Hamlet Act 2 Quotes BIG

For if the sun breed maggots in a dead dog, being agod kissing carrion, —Have you a daughter? Hamlet to Polonius
Let her not walk i’ the sun: conception is ablessing: but not as your daughter may conceive.Friend, look to ‘t.(2.2.5) Hamlet to Polonius
Why, what an ass am I! This is most brave,That I, the son of a dear father murder’d,Prompted to my revenge by heaven and hell,Must, like a *****, unpack my heart with words,And fall a-cursing, like a very drab,A scullion!(2.2.58) Hamlet to himself
[…] and there put on himWhat forgeries you please; marry, none so rankAs may dishonour him; take heed of that;But, sir, such wanton, wild and usual slipsAs are companions noted and most knownTo youth and liberty.(2.1.4) Polonius to Reynaldo
My lord, as I was sewing in my closet,Lord Hamlet, with his doublet all unbraced;No hat upon his head; his stockings foul’d,Ungarter’d, and down-gyved to his ancle;Pale as his shirt; his knees knocking each other;And with a look so piteous in purportAs if he had been loosed out of hellTo speak of horrors,—he comes before me.[…]He took me by the wrist and held me hard;Then goes he to the length of all his arm;And, with his other hand thus o’er his brow,He falls to such perusal of my faceAs he would draw it. Long stay’d he so;At last, a little shaking of mine armAnd thrice his head thus waving up and down,He raised a sigh so piteous and profoundAs it did seem to shatter all his bulkAnd end his being: that done, he lets me go:And, with his head over his shoulder turn’d,He seem’d to find his way without his eyes;For out o’ doors he went without their helps,And, to the last, bended their light on me. (2.1.1) Ophelia to Polonius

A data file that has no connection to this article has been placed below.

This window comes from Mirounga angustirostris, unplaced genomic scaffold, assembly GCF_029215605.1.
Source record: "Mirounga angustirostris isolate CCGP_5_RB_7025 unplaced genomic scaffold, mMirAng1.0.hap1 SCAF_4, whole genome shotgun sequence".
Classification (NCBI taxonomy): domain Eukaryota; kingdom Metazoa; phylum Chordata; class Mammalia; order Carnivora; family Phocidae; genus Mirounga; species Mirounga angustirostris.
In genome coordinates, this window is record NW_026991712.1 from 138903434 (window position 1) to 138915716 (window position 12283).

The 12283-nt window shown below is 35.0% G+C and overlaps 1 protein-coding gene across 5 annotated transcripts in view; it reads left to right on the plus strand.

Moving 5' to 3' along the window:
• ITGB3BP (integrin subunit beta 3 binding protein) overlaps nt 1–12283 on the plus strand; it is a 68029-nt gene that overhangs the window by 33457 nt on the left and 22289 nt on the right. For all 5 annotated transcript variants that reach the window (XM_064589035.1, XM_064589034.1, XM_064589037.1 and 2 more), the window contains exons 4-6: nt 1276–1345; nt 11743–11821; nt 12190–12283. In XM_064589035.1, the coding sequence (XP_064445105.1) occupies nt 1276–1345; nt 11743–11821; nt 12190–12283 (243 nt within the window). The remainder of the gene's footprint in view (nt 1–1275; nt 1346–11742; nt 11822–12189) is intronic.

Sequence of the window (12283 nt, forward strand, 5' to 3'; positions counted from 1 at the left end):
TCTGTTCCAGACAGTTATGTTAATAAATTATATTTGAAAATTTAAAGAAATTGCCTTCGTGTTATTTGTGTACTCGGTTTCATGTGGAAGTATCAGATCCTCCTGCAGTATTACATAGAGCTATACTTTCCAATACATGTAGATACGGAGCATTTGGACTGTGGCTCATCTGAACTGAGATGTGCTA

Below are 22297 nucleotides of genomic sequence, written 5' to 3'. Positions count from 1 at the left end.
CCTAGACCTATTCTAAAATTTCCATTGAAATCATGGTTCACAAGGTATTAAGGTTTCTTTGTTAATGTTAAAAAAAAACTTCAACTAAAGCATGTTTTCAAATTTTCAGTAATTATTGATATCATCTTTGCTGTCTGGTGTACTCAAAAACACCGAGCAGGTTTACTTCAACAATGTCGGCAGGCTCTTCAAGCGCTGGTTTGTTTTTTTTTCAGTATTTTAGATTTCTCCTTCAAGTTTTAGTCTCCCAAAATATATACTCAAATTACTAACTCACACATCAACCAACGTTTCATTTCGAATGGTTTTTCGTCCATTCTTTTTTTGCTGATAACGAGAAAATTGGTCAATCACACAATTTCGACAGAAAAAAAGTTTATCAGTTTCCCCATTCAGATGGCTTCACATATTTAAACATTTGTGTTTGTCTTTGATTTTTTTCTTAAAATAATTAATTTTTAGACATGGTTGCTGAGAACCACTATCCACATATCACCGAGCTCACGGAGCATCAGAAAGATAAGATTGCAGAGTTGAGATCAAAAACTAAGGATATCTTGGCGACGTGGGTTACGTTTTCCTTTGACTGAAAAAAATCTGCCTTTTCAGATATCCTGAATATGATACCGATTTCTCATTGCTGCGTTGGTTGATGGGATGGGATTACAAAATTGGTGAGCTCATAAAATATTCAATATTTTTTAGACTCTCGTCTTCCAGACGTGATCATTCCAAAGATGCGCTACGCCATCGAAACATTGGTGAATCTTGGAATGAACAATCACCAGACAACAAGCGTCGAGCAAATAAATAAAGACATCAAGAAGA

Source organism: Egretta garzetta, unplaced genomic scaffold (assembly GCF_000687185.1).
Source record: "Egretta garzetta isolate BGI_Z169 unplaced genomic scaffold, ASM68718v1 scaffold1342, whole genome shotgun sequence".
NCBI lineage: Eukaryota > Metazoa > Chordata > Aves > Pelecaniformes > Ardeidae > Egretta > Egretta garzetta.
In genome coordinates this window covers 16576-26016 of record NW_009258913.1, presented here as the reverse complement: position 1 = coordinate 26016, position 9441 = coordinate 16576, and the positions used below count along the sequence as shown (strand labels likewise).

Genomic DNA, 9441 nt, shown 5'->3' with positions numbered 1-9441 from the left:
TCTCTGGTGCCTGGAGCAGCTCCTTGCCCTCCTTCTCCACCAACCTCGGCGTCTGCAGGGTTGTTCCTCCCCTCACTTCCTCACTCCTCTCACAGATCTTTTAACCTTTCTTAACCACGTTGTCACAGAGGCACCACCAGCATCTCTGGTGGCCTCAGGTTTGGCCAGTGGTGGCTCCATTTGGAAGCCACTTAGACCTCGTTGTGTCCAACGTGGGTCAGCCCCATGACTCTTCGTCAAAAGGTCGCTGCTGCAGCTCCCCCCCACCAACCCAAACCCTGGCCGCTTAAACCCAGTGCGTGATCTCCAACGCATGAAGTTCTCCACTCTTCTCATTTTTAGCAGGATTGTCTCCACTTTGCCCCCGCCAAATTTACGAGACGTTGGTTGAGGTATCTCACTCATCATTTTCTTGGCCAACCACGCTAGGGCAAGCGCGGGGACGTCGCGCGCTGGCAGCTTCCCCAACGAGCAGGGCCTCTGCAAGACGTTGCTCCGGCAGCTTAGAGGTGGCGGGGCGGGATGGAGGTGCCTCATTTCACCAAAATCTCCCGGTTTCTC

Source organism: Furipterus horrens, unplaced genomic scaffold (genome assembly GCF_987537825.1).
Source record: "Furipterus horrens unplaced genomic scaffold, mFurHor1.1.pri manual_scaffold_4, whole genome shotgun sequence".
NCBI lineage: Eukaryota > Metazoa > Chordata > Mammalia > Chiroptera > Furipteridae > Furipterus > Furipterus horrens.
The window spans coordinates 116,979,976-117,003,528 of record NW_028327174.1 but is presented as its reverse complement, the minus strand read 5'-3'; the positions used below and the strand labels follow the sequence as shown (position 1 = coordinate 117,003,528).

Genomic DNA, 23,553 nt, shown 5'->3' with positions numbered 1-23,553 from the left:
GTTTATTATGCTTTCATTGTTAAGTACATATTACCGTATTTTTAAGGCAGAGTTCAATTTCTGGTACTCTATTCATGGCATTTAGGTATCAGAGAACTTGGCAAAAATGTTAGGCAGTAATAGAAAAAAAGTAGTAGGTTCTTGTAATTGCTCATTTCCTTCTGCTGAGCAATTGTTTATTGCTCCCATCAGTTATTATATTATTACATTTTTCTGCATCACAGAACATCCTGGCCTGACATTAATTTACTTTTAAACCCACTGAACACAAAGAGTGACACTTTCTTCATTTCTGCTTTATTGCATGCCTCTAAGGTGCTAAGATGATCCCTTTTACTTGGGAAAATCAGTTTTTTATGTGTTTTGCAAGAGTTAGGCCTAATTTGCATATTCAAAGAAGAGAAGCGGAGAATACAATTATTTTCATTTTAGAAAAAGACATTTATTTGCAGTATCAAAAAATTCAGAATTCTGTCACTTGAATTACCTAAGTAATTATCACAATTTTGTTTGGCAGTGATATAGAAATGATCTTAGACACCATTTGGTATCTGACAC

[…] The spirit that I have seenMay be the devil: and the devil hath powerTo assume a pleasing shape; yea, and perhapsOut of my weakness and my melancholy,As he is very potent with such spirits,Abuses me to damn me: (2.2.58) Hamlet to himself